GE College Prep families,

In the last 48 hours, there has been a flood of outrage over the individuals who conspired to steal coveted spots from deserving applicants at top universities. While some may find it inconceivable that anyone would resort to fraud to gain college admission, from our end, it is unfortunately not entirely surprising. We cannot tell you the number of times that parents ask us, “What can I do to get my child into X school?” While this well-intentioned question seems innocent enough, especially given today’s competitive landscape, it is indicative of two broader issues that we feel compelled to address:

1) Shouldn’t the question really be, “What can my child do to get into X school?” After all, this is their journey, and they should be spending their high school years becoming the most interesting version of themselves possible. Nudge your children out of their comfort zones, both academically and socially; encourage them not only to explore new activities and interests, but also to find unique ways to delve deeper into their current ones; foster a genuine love of learning, not just of academic success; and help them find fun, fulfilling ways to make a meaningful impact on their community. Doing so will cultivate the authenticity that is an integral part of the application process while also ensuring that your children have positive high school experiences.

2) When parents are looking for any way possible to help their children, what may start as an innocent phone call to a well-connected family friend can quickly spiral into a series of unethical actions (just turn on the news). It is easy to fixate on a particular college and become convinced that acceptance to that one school will somehow guarantee a student’s happiness and success. However, if parents have to resort to photoshopping their child’s head onto another’s body, falsifying standardized testing results, and/or fabricating charitable involvement in order to gain acceptance, they should start asking themselves whether their child really belongs at that school. Plus, what kind of message are these parents sending to their children—that they aren’t capable enough to blaze their own trails or succeed on their own?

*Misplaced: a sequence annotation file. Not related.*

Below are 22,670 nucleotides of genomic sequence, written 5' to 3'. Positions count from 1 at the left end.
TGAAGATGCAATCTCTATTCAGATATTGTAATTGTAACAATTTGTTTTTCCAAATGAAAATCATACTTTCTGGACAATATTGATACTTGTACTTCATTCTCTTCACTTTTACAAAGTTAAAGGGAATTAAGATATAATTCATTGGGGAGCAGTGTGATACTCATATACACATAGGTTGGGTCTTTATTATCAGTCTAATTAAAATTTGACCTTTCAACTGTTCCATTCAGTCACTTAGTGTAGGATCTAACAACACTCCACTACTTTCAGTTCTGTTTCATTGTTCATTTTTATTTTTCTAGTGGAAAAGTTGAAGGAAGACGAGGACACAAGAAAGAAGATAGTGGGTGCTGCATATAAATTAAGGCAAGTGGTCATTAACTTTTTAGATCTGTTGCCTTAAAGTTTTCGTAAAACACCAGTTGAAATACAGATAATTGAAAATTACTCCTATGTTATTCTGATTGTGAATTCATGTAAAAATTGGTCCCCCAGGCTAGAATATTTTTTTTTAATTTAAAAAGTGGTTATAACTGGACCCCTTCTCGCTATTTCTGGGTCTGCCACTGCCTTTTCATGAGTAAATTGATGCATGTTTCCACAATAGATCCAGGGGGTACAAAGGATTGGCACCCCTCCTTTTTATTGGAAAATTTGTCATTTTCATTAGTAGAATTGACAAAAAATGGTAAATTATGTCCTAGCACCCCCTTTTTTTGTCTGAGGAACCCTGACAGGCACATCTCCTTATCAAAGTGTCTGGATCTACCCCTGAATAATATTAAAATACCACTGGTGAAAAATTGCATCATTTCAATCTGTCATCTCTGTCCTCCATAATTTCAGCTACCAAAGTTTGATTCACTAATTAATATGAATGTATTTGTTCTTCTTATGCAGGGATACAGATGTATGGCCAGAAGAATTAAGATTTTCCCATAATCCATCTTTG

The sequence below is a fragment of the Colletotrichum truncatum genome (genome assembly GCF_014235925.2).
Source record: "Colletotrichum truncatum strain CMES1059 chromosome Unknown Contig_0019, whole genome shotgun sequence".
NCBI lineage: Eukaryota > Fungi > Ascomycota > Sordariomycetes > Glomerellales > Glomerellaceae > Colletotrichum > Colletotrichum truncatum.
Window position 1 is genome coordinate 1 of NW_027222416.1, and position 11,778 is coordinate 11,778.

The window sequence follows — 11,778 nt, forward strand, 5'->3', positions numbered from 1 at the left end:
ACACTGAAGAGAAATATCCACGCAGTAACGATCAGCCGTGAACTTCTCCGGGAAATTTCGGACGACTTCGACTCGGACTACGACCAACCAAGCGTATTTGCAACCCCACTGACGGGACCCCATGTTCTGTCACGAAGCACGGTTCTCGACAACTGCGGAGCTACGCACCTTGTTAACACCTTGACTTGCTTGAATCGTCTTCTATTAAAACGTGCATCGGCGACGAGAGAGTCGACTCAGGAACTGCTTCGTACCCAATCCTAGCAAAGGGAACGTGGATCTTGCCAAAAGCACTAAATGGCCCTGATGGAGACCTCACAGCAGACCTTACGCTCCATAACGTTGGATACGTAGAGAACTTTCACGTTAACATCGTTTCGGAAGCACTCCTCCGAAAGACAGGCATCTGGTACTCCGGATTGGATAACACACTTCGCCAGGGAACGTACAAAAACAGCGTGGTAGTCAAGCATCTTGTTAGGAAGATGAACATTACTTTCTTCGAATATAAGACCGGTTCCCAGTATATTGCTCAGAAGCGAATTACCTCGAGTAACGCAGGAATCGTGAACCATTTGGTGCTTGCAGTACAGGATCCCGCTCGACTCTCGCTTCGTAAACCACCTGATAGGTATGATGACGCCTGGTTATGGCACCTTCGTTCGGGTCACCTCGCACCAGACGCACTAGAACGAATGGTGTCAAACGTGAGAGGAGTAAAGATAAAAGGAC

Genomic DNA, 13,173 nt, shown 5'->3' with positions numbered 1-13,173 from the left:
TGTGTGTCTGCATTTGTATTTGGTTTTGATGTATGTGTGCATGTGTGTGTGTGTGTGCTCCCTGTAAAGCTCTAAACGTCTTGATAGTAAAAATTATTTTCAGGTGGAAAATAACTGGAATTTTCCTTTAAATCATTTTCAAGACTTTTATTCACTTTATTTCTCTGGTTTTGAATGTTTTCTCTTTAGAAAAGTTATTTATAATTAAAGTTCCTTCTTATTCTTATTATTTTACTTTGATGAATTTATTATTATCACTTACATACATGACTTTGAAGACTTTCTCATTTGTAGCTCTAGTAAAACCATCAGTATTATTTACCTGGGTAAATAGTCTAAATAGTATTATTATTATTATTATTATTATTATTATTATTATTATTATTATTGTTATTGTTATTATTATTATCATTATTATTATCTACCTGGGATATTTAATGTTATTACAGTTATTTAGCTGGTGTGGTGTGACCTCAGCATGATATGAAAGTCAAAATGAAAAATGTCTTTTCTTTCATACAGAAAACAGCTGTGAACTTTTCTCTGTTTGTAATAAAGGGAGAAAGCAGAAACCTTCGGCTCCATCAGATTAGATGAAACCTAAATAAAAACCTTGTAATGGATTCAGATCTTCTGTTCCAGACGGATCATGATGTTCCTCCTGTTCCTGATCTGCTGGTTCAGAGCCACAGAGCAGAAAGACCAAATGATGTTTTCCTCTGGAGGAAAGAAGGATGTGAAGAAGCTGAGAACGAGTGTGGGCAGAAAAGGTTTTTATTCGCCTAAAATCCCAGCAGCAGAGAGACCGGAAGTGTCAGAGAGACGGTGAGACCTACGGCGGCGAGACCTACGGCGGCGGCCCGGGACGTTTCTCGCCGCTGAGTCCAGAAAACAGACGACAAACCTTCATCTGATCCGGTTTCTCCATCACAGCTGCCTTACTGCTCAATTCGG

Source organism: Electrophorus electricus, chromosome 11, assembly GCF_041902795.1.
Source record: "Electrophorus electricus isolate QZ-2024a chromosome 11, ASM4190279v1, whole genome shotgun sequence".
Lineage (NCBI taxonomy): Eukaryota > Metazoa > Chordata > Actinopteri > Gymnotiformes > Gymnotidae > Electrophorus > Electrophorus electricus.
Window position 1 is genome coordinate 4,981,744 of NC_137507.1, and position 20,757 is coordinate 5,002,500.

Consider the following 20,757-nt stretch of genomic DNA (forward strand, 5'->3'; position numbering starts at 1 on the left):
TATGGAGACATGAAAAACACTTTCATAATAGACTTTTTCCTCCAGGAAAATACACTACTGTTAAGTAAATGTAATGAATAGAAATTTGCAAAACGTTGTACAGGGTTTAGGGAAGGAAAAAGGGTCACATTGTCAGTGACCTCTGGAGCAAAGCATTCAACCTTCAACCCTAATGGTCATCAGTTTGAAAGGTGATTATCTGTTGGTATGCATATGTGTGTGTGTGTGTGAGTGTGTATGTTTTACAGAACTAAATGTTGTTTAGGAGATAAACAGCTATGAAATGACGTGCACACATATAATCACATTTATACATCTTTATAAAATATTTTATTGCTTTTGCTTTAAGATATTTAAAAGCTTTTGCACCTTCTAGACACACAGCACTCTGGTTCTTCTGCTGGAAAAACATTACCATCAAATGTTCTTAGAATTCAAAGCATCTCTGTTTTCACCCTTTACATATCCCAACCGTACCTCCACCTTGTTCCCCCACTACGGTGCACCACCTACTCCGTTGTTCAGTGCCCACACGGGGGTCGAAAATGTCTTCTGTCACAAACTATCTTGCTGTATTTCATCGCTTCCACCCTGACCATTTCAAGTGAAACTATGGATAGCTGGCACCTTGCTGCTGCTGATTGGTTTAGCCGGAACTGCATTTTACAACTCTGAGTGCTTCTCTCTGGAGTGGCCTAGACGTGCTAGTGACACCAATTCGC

At Great Expectations, we are the first to agree that the admissions process is far from perfect, but it isn’t always as unfair or discriminatory as it seems: sometimes, there are simply more qualified applicants than there are spaces in the freshman class.

We believe in encouraging students to aim high, but we also cannot emphasize enough the importance of finding the right school, regardless of where it may fall in the U.S. News rankings. We work hard to remain up-to-date on hundreds of colleges in order to identify potentially excellent fits based on a student’s goals and abilities. Students who spend four years at a competitive college struggling to stay afloat (if they even survive that long!), constantly feeling “less than” classmates who make it look easy, are doing themselves a disservice. Students belong at colleges that value what they have to offer—somewhere they can thrive, take risks, and immerse themselves in a culture where they feel at home, supported, and inspired.

College is an extremely important transitional period, and we want to empower our students to take control of their own stories and relay them in a flattering—but honest—way. By helping them develop their interests and craft applications that showcase their best and most unique attributes, we ensure that they present themselves in the most authentic, competitive light possible—all with minimal stress and anxiety.

We encourage you to reach out to us with absolutely any questions or concerns. Applying to college is not an easy process, but it is one that we can help you navigate gracefully and successfully.

Thank you, as always, for the chance to support your children in the pursuit of their dreams.


Jen Kaifesh (Founder)
Great Expectations College Prep, LLC